The bee’s knees: Honey company grows from a river of gold – Greenville Journal

When the last millennium came to an end, so did Kerry Owen’s career. That’s when he got a serious case of the hives. Bees, that is.

“I lost my job, just bought a house down here in Pickens, with two little kids and needed to pay the mortgage,” he says, recalling what could have been a stinging setback 25 years ago but a turn of fate he turned into a liquid-gold opportunity.

GJ 12 3 21 Honey runner provided

Today, he oversees Bee Well Honey Farm & Bee Supply, which includes a bottling and distribution plant, a beekeeping supplies shop and the Bee Well Honey Natural Market & Coffee Shop, all within a mile of each other along Main Street in downtown Pickens, just a 30-minute drive from Greenville.

After losing his job at a local radio station around 1998, he turned to bees, he says, as a matter of survival. He learned all about that growing up in Balsam Grove, a western North Carolina mountain hamlet, population of around 550.

GJ 12 3 21 Bee flies into the lens at a Bee Well colony field provided 1

“Everybody had bees. Everybody grew their own stuff. We traded milk for eggs, eggs for butter. We were a farming community, little houses built out of sawmill lumber, and people had a hog and a cow and chickens. It was that kind of life,” he says.

Freshly unemployed, he returned to that life, building hives and selling their byproducts from a toolshed-sized “store” at the end of his driveway. Customers pulled up, grabbed a jar and pushed honor-system greenbacks through an old ammo case drilled with holes.

The buzz grew. Soon, with 50-some hives, he was hauling his wares from Hilton Head to North Carolina to Georgia.

honey jar 1 968x1024 1

Around 2000, Garner’s Natural Market, which was then located on East Antrim Drive, learned about his merchandise; they knew Owen because he used to cut their radio commercials. (Garner’s Natural Life, which is across the street from where the market used to be, belongs to another branch of the Garner family.)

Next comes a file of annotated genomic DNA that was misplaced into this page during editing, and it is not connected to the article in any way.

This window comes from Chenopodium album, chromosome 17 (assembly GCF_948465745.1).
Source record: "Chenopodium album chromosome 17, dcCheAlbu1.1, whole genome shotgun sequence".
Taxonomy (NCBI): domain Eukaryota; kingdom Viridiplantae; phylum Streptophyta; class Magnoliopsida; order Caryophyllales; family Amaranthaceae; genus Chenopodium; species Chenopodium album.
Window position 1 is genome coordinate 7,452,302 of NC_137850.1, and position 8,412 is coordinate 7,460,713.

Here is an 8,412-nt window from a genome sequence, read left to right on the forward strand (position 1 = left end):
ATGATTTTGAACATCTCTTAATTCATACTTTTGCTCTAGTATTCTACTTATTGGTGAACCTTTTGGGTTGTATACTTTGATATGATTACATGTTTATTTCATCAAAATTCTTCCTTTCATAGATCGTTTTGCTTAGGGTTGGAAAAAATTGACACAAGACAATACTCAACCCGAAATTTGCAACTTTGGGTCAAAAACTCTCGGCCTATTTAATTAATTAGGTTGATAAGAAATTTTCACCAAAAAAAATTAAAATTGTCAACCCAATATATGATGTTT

Nowadays, over in Spartanburg, Garner’s Natural Foods carries on that decades-long relationship with Owen, selling exclusively the Bee Well label.

“We thrive in a small town, we’re a small business.” – Stetson Owen, Bee Well Honey

“I trust Kerry, I trust his product and I learned a lot from him, and that’s why we choose to carry only his South Carolina-made honey,” says owner Jon Garner, noting that some manufacturers add corn syrup to their product.

Not Bee Well, which sells only raw, unfiltered wildflower honey, flowing now from nearly three dozen hive fields throughout the Carolinas and Georgia.

GJ 12 3 21 Hives serve as manufacturing plants for beeswax honey provided 1

From there, Bee Well distributes to marquee grocers and small businesses throughout the Southeast. In Greenville, Wandering Bard Meadery buys some 1,200 pounds of Bee Well honey every two months.

“We’ve worked with Kerry a long time, we like his product, and we’re very happy to use his stuff,” says Brian Daughhetee, mead maker, co-owner and sometime beekeeper.

Bee Well does that, too, offering apiculture classes and promoting the fragile lives of honeybees. All that underscores why Owen earned the Swisher Sweets/Sunbelt Expo Southeastern Farmer of the Year award in 2016 — the first full-time beekeeper to win.

Owen, 50, credits Bee Wells’s longevity to relationships. In addition to its 14 employees, the tight-knit company works with 12 farm families that produce honey.

“Some of my cooperative farmers are also generational. In other words, I did business with the fathers, and now my son and his son are doing bees together,” he says.

His son, Stetson, 30, works in the family business now after 10 years as a firefighter.

“We thrive in a small town, we’re a small business,” he says. “Any time we decide to do something, we do it all the way. We’re not done with this chapter, we’re still writing the book.”

GJ 12 3 21 A serious case of hives Bee Well Honey Co provided

Get Busy with Bees

Seriously, you can buy bees. Bee Well Honey Farm sells them by the box. You’ll also need equipment, such as:

  • Beginner Beekeeping Kit – includes 10-frame hive: deep frames; wax foundation, smoker and smoker fuel; straw hat veil; a book to get you started, and several other items
  • 8- and 10-frame hive bodies
  • Jacket nylon folding veil, goatskin beekeeping gloves, helmets and other clothing accessories
  • Unassembled frames and boxes
  • A queen catcher (no queen, no hive, no bees, no honey)
  • Swarm lure gel pheromone (attracts swarms to hives with that “come-hither” fragrance)
  • Check out the brief video about getting started.

Source: Bee Well Honey Farm

Learn the ABCs of Bees

Along with retail and wholesale honey sales, the company also runs a store that’s a hipsters’ paradise: au courant coffee shop with locally sourced fire-roasted coffee; grass-fed beef, candles the business also makes; and lots more.

The sweet spot, though, remains the bees. The company also offers tours, venue rentals and classes.

Bee Well Honey Bee Supply offers a “Common Sense Beekeeping Class – For Beginners” from 9 a.m. to noon, Jan. 8 and 9 a.m. to noon, Feb. 5.

Source: Be Well Honey Farm’s Facebook pages